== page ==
Strategy to Combat Transnational Organized Crime: Letter from the President
July 19, 2011
In the National Security Strategy, I committed my Administration to the pursuit of four enduring national interests: security, prosperity, respect for universal values, and the shaping of an international order that can meet the challenges of the 21st century. The expanding size, scope, and influence of transnational organized crime and its impact on U.S. and international security and governance represent one of the most significant of those challenges.
During the past 15 years, technological innovation and globalization have proven to be an overwhelming force for good. However, transnational criminal organizations have taken advantage of our increasingly interconnected world to expand their illicit enterprises.
Criminal networks are not only expanding their operations, but they are also diversifying their activities, resulting in a convergence of transnational threats that has evolved to become more complex, volatile, and destabilizing. These networks also threaten U.S. interests by forging alliances with corrupt elements of national governments and using the power and influence of those elements to further their criminal activities. In some cases, national governments exploit these relationships to further their interests to the detriment of the United States.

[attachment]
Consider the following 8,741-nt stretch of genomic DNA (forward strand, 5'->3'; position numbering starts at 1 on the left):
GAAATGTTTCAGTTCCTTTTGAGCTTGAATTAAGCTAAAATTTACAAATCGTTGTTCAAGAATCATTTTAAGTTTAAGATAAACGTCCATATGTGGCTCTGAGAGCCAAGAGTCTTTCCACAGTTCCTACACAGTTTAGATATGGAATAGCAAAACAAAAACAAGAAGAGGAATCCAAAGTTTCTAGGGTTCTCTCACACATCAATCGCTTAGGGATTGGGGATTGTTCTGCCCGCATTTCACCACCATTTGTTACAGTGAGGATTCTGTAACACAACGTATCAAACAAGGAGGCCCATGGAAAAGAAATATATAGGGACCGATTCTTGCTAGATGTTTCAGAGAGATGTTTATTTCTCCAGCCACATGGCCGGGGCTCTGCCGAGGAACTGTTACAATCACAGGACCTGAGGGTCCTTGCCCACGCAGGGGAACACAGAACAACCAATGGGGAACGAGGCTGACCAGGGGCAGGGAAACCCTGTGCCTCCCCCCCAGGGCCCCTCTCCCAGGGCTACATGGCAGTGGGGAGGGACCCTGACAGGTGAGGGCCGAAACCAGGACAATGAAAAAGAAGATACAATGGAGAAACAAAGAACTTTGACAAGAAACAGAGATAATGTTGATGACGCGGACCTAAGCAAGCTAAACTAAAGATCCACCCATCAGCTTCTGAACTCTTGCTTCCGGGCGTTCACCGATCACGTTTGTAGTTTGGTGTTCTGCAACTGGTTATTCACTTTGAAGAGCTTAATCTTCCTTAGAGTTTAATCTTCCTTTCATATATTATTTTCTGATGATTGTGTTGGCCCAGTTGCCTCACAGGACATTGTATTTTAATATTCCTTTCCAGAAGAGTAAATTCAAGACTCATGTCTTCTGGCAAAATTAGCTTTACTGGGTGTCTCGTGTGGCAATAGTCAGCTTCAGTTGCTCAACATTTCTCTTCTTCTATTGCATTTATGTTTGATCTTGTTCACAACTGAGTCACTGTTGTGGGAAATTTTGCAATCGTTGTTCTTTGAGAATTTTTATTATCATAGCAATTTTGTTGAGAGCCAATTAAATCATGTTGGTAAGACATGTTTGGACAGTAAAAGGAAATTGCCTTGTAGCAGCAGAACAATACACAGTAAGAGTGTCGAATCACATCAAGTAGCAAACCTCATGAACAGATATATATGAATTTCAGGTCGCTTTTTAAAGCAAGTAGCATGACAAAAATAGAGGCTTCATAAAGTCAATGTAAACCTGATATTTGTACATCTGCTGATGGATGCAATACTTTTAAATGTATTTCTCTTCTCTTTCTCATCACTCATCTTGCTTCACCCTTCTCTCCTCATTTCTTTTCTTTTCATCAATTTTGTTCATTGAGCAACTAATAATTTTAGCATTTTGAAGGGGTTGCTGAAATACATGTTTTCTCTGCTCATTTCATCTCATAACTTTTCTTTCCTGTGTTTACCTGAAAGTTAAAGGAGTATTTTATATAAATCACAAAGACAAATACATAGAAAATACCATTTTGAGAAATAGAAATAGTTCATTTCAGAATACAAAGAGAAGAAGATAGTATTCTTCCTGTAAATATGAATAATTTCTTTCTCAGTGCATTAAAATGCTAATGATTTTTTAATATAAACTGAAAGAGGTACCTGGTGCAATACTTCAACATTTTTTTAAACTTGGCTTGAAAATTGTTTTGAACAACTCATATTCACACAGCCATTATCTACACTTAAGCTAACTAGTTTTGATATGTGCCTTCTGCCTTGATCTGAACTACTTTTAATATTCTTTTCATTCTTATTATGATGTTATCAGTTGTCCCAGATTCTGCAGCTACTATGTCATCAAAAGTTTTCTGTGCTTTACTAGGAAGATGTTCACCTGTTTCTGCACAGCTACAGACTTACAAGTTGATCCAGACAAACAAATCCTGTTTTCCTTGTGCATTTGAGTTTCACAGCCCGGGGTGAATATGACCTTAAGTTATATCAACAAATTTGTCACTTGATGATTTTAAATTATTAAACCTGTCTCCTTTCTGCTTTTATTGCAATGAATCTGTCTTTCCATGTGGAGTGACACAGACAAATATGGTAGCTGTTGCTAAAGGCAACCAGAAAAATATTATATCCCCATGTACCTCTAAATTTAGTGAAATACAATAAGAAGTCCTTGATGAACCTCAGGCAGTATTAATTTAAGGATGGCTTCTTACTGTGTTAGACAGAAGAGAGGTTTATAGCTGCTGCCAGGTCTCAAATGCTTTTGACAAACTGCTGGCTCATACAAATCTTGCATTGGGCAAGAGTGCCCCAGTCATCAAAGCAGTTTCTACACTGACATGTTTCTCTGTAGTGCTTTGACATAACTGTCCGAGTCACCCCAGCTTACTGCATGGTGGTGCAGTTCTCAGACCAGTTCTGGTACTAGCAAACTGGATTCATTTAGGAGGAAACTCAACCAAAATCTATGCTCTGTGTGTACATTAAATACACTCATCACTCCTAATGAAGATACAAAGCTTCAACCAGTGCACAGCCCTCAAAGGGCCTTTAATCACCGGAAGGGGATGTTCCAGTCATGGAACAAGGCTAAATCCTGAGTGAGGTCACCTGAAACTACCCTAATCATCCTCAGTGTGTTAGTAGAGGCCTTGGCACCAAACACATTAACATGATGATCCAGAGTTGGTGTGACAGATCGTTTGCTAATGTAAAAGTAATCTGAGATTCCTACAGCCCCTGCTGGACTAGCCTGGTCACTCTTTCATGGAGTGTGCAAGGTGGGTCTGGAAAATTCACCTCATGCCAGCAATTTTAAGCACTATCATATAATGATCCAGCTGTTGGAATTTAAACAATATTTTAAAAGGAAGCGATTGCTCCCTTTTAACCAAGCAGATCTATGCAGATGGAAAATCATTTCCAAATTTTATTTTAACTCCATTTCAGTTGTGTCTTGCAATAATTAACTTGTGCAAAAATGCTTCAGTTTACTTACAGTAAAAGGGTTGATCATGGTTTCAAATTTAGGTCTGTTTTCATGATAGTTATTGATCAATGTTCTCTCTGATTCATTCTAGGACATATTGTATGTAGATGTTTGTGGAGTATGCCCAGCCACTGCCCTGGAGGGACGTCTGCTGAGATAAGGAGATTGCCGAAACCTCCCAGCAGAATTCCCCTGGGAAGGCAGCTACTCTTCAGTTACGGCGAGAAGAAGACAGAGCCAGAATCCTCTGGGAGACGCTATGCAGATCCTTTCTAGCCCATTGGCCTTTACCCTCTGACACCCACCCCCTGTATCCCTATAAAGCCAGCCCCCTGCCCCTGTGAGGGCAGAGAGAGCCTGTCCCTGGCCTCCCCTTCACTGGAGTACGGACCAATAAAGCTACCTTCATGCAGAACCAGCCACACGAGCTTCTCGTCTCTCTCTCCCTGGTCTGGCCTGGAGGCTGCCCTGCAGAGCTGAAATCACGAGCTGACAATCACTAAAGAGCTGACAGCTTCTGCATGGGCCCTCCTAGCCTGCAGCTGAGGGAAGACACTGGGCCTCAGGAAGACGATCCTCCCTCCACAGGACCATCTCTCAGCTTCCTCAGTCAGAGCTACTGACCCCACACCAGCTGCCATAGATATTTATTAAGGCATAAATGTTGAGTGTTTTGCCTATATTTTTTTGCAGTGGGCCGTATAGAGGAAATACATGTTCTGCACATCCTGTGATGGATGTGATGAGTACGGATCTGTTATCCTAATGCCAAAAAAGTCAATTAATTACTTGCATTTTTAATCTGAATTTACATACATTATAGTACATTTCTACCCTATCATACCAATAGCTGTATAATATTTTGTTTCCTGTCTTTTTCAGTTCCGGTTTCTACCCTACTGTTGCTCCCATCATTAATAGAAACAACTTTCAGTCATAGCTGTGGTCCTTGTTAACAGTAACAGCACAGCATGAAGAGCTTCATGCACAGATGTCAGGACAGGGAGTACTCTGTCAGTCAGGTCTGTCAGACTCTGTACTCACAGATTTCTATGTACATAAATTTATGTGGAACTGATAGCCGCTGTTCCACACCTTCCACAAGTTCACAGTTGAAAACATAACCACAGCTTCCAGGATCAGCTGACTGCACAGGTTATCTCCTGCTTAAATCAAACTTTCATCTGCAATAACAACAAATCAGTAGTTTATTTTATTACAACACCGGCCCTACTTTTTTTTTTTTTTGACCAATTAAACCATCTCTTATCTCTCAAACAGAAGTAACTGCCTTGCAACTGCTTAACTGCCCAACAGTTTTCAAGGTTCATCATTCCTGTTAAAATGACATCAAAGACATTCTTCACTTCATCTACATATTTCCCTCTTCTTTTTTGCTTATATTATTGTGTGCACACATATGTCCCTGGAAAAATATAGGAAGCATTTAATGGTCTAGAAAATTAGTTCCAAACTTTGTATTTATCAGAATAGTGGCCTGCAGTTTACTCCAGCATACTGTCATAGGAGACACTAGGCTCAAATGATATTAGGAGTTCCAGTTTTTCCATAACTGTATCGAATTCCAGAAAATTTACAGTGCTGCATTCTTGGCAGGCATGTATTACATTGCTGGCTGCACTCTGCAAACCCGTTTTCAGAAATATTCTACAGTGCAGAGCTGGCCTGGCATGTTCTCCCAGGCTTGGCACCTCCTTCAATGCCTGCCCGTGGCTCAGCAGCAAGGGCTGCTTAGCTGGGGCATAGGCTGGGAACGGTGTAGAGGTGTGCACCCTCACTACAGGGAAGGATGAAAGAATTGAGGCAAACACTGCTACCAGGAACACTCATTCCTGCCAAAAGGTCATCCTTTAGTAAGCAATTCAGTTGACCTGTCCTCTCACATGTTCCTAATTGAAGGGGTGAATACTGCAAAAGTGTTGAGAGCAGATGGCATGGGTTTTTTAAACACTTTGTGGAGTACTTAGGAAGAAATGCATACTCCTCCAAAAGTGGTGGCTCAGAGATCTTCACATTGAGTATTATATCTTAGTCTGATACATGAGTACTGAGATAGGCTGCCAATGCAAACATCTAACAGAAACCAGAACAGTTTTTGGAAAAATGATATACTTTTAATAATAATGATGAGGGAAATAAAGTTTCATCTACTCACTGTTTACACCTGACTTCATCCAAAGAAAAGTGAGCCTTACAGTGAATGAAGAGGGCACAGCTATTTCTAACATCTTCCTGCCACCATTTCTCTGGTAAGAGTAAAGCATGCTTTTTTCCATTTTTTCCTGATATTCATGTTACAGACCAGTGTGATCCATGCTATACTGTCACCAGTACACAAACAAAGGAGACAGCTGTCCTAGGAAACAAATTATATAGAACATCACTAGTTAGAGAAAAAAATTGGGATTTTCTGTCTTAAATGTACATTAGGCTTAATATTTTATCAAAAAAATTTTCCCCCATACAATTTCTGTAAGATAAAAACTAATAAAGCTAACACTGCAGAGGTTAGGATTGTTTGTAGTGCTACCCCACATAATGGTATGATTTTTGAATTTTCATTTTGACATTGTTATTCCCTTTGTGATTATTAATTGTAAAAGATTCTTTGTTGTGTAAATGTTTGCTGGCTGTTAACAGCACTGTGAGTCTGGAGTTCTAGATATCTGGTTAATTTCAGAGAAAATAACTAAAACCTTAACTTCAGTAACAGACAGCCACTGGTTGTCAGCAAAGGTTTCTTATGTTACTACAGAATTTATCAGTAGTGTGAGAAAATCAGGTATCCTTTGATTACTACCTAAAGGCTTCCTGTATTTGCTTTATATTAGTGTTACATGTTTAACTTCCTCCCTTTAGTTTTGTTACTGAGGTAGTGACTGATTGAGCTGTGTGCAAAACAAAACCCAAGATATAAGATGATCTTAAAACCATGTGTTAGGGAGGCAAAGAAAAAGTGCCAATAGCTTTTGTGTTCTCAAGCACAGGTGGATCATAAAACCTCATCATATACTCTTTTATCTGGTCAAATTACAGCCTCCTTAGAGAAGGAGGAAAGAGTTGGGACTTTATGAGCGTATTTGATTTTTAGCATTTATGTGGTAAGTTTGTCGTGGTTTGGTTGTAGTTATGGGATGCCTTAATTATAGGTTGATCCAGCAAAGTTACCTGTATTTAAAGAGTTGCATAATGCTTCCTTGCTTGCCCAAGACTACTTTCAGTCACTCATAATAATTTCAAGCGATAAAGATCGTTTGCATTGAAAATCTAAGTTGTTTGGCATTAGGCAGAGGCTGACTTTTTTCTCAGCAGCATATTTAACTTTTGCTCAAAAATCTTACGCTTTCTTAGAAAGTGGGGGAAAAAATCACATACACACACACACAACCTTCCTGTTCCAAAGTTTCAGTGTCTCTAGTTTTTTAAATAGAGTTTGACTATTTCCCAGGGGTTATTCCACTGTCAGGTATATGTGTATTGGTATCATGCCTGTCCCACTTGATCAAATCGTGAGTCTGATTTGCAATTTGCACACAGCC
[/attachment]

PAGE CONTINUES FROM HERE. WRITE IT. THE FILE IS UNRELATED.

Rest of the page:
Despite a long and successful history of dismantling criminal organizations and developing common international standards for cooperation against transnational organized crime, not all of our capabilities have kept pace with the expansion of 21st century transnational criminal threats. Therefore, this strategy is organized around a single, unifying principle: to build, balance, and integrate the tools of American power to combat transnational organized crime and related threats to our national security – and to urge our partners to do the same. To this end, this strategy sets out 56 priority actions, starting with ones the United States can take within its own borders to lessen the impact of transnational crime domestically and on our foreign partners. Other actions seek to enhance our intelligence, protect the financial system and strategic markets, strengthen interdiction, investigations, and prosecutions, disrupt the drug trade and its facilitation of other transnational threats, and build international cooperation.
While this Strategy is intended to assist the United States Government in combating transnational crime, it also serves as an invitation for enhanced international cooperation. We encourage our partners and allies to echo the commitment we have made here and join in building a new framework for international cooperation to protect all our citizens from the violence, harm, and exploitation wrought by transnational organized crime.